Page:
By Jeanne Marie Beaumont

The road out front is all torn up and has remained that way for a long time. One day they
tractor-pulled the trunk of a fallen tree, its roots undone by the doings. Saw crews came in
and buzzed for days like a disturbed hive. I could not save the flowers. Pyramids of pipe plastic
appeared overnight. Rats, unsettled, bounced across the lawns, appalling the cats.
All’s ditches, trenches, ruts and pits. A week before the phones went dead, the sand trucks
jilted their loads, shovels clanged, someone shouted Ho! ho! ho! like an unjollied Santa. Yellow
cones mark off the area like quarantine. Red lights flash night and day. Goodness! The whole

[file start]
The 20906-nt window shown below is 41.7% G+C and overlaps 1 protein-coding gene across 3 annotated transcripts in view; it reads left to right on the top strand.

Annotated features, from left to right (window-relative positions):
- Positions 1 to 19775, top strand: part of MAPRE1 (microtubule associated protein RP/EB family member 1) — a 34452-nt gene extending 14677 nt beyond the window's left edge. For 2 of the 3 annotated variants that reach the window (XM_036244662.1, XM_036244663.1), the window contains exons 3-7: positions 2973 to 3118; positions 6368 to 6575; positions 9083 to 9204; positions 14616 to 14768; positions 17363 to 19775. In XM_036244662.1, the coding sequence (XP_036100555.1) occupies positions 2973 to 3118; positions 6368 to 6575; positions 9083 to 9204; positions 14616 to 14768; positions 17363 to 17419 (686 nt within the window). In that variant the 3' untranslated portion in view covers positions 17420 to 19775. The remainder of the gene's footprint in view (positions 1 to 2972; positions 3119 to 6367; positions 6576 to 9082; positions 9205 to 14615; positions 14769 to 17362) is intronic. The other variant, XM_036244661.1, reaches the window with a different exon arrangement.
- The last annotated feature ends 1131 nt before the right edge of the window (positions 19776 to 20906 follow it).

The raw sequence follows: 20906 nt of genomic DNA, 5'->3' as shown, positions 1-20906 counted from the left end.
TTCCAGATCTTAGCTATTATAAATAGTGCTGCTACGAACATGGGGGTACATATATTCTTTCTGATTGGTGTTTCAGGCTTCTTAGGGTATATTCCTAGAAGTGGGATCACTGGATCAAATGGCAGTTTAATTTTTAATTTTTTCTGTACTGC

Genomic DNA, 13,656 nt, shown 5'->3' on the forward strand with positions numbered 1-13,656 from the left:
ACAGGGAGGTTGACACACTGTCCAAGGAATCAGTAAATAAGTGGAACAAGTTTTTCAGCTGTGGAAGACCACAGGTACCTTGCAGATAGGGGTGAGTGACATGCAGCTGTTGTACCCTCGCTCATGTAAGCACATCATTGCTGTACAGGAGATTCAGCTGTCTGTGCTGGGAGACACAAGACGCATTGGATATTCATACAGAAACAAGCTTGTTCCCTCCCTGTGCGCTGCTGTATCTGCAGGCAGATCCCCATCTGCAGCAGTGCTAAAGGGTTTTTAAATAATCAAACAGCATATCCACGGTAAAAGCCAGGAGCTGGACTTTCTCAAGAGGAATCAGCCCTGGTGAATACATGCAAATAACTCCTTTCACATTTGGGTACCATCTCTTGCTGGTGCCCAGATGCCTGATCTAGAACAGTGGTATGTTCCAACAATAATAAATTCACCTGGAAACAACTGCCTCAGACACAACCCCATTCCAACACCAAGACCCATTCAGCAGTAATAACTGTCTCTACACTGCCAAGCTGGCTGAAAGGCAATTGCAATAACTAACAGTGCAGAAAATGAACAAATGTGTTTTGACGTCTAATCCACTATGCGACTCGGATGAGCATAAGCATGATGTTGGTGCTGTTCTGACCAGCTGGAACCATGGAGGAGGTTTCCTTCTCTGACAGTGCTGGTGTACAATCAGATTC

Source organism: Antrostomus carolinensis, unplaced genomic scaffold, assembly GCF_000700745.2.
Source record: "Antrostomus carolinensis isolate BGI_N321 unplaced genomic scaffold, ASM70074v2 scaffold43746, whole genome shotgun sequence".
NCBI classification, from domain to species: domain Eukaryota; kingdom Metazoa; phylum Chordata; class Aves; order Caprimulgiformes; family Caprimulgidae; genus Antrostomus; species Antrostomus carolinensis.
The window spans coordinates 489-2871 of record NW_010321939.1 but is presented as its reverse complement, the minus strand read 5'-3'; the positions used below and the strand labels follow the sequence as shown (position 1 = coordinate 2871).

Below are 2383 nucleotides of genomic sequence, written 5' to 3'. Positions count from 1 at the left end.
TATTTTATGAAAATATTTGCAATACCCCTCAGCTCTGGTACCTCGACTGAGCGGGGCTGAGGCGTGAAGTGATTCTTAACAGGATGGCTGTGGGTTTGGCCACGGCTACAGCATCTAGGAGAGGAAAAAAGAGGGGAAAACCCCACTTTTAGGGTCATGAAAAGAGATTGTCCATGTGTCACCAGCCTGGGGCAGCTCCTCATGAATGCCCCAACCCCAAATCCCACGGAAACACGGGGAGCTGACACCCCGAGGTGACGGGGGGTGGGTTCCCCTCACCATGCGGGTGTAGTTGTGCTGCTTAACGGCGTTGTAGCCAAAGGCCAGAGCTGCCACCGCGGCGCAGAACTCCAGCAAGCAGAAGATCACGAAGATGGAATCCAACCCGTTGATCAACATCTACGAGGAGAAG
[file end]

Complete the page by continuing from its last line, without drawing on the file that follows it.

country detours around us. Each morning a colony of hardhats I observe from my upstairs window,
handkerchief held to my nose, my ears stoppered with cotton and wax. Today, they were
burning debris and circled the fire prodding like scouts. I regret I cannot make the ceremony,
but clearly this is a major public project with extensive resources at its disposal and certain
to benefit enormous numbers. It must be. I pray the food will last and look forward to vast
and permanent improvement.

This Poem Features In:

Browse Collections By Category

Select from our entire catalogue of poetry collections: